The other day, I had a rather heated dispute about the usefulness of "the everyday" as a focus of anthropological enquiry. It felt exactly like a conversation two weeks ago, and quite similar to another one the weeks before that. Anthropologists who don't consider the everyday a particularly useful category (like me) seem to become an exception in the discipline. And I honestly wonder why...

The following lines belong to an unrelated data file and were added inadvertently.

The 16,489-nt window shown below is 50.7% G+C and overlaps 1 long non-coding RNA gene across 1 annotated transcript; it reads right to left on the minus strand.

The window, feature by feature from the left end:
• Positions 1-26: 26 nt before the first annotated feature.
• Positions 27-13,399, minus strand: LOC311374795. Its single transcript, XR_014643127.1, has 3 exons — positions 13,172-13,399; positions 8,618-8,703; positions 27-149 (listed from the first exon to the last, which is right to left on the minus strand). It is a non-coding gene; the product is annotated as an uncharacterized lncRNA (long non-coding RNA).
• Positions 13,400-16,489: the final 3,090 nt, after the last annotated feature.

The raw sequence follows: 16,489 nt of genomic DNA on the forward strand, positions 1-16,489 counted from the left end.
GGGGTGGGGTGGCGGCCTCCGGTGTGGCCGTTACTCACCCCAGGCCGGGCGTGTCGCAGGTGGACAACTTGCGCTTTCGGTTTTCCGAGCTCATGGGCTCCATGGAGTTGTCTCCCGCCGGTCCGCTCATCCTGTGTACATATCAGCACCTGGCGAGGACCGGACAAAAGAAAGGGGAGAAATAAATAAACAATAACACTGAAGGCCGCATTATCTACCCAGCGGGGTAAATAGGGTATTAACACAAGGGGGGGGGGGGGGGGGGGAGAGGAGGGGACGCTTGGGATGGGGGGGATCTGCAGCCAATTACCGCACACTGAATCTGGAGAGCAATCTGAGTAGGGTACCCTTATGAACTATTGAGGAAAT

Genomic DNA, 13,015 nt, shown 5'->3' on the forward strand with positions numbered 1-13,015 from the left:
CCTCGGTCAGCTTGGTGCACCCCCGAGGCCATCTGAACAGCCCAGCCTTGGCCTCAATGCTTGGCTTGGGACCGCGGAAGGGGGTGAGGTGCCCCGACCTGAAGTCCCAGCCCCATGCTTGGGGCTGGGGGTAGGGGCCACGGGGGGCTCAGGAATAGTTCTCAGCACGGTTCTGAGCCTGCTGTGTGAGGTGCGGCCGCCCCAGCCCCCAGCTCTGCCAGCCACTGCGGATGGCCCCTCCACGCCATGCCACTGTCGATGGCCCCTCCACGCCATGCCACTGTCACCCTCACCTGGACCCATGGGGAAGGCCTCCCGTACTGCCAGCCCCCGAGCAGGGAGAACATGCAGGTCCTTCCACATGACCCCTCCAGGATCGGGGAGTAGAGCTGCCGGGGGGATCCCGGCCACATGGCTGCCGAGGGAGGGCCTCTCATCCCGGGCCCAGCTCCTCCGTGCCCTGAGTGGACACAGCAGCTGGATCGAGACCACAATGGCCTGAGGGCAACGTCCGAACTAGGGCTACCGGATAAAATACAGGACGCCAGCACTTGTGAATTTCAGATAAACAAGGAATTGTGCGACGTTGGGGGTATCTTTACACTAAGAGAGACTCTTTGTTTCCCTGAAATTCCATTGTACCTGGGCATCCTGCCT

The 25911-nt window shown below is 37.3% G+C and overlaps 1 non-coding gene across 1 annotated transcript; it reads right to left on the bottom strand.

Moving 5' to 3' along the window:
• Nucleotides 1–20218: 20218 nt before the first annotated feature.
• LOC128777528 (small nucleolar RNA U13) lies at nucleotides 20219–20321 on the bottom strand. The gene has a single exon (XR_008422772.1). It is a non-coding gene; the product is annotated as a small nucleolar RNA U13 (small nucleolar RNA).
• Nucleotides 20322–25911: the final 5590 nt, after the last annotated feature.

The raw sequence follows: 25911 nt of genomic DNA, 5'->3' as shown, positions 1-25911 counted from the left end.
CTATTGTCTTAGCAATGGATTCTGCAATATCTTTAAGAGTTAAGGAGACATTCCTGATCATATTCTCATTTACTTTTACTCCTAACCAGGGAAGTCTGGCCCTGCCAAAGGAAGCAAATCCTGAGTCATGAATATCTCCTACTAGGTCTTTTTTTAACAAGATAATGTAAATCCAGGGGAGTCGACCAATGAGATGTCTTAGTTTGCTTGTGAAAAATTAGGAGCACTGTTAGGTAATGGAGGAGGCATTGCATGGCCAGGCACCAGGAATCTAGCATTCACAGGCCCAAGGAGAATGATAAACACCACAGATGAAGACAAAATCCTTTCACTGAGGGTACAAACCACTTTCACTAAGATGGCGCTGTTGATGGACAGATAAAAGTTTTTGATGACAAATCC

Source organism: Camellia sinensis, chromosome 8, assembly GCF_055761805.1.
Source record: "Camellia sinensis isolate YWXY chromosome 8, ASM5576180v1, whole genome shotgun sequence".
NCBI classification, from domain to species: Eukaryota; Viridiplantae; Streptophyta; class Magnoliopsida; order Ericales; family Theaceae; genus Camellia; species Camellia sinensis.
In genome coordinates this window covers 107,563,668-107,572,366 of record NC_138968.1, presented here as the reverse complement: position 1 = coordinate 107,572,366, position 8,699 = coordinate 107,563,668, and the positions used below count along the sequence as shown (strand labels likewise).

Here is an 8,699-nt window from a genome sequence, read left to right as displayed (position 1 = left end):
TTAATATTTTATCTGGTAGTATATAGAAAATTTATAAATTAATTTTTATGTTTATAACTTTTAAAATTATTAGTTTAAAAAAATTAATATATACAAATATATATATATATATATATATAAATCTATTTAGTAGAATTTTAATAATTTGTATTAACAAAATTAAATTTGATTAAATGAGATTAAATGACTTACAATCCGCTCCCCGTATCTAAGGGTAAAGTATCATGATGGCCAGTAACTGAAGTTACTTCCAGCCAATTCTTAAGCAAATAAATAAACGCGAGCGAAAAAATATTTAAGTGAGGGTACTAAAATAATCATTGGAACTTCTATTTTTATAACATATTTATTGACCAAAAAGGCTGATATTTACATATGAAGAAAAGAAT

Of course, anthropologists' emphasis on long-term field exposure, on "going native and livin' their life" might have led to this fascination with "the everyday". Increasing attention to ordinary people and their histories, practices and voices rather than merely reinforcing perspectives of the powerful might be another reason (even though I wonder why whe should think that ordinary people somehow live more in "the everyday"). Yet these two factors have been there ever since Malinowski (and the Subaltern Studies Group, respectively). They can not explain why "the everyday" is on the rise now, as evinced in all frequency indicators which I found - be it according to crowd-sourced Mendeley tags or according to the more established Social Science Citation Index (whose results are reflected in the chart to the right, which shows the number anthropological articles with the topic "everyday" over time).